Do you remember where you were when Titanic came out in '97? Now do you remember it breaking every record in movie history and the stories of all those lonelyhearts and teenage girls who went and saw the movie like twenty-five times while in its first run (one of the longest first runs in history)? There was no way this wasn't coming back to the big screen at some point. Appropriately coinciding with the one hundred year anniversary of the infamous vessel's sinking, Titanic is back on the big screen and, because why not, in 3D. If you want to give yourself an extra little enormity boost and your bank account an extra kick in the pants, it's also available on IMAX, which, let's be honest, if you're going to go, you might as well spend the extra scratch and go big.
I haven't seen Titanic in years. So many years in fact that I don't even remember how long it has been. One reason for that is that I saw it a number of times shortly after it came out on video and another reason is that I remember it as a cheesy love story with a great finale. Let's see if that assessment holds up:
Titanic starts off in the most perfect way the film can, by showing us footage of the crowds about to depart Southampton in 1912. The ghostly, haunting images are appropriately unsettling and lead us into an underwater robot pod ship thing with the guy from Big Love at the helm, as director James Cameron shows us real footage he took of the liner's carcass on the floor of the Atlantic. Talk about your haunting images. You half expect to see the transparent visage of a spectre peeking around a corner at the edge of the frame.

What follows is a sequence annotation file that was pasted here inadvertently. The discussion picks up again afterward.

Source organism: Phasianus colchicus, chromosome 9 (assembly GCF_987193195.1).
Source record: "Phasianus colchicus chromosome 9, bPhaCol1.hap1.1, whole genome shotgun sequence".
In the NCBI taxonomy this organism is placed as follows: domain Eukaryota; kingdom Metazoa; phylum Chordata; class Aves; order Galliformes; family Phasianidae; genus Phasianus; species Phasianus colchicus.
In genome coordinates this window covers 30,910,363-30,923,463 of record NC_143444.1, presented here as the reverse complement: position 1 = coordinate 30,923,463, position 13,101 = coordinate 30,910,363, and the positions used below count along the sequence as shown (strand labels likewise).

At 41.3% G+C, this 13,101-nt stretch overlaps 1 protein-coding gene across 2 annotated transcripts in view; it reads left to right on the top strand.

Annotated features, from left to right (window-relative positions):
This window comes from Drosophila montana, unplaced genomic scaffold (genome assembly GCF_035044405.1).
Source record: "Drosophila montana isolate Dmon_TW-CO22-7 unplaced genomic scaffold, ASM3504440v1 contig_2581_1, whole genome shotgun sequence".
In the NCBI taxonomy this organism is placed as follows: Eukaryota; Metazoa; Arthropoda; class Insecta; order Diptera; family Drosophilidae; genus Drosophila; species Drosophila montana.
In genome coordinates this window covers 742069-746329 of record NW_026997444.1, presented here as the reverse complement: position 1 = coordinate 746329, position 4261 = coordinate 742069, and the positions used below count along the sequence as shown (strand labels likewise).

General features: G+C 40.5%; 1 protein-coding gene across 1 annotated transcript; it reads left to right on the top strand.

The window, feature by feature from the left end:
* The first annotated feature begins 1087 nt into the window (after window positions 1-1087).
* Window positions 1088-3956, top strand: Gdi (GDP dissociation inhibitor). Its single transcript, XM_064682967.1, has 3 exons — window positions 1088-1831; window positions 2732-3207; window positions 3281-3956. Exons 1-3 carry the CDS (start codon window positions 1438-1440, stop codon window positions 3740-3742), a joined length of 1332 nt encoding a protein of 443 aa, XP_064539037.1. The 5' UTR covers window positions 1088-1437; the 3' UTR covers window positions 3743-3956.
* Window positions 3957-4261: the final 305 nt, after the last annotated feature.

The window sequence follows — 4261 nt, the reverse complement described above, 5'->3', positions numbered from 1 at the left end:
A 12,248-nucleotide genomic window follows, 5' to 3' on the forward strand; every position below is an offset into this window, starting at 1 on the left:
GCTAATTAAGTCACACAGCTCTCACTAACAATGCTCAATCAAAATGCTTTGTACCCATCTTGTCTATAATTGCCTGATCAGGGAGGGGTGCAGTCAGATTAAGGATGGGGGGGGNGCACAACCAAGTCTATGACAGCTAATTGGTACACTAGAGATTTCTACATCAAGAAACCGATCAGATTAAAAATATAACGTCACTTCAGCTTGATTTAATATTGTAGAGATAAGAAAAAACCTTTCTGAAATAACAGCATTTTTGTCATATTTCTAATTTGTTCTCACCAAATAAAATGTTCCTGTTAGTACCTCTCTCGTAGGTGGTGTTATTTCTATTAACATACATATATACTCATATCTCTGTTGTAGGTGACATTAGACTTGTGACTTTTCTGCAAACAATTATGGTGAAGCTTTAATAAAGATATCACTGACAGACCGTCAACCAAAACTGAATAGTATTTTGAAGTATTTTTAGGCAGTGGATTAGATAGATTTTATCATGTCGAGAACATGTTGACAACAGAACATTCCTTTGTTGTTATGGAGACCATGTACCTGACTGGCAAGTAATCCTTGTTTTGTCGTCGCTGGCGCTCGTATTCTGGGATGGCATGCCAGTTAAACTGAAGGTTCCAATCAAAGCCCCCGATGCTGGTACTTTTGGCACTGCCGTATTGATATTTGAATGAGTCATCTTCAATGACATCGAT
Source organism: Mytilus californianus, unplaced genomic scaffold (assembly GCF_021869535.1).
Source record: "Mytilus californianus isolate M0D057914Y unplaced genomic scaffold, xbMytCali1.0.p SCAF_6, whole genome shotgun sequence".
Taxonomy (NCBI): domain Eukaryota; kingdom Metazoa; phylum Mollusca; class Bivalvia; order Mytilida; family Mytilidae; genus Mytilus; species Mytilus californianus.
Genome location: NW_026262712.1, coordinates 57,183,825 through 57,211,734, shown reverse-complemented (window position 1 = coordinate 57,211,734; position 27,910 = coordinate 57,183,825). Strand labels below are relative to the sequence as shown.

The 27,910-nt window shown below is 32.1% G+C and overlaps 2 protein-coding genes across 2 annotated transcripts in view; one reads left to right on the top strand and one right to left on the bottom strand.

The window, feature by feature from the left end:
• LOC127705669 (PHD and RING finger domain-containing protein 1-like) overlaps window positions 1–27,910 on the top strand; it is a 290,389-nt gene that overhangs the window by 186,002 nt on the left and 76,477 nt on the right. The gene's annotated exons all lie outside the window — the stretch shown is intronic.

The crew is looking for 'The Heart of the Ocean,' a very large, rare diamond necklace rumoured to have been on board the liner when it went down. This leads them to Rose Calvert, an old as a tree trunk woman who claims to have been the owner of the rock, as well as the subject of a scandalous (for the time), nude drawing found inside a safe on the ship. Once affirmed legit, she recounts her time onboard and Cameron takes us on a voyage, pun intended, of love, loss and the 'unsinkable' Titanic.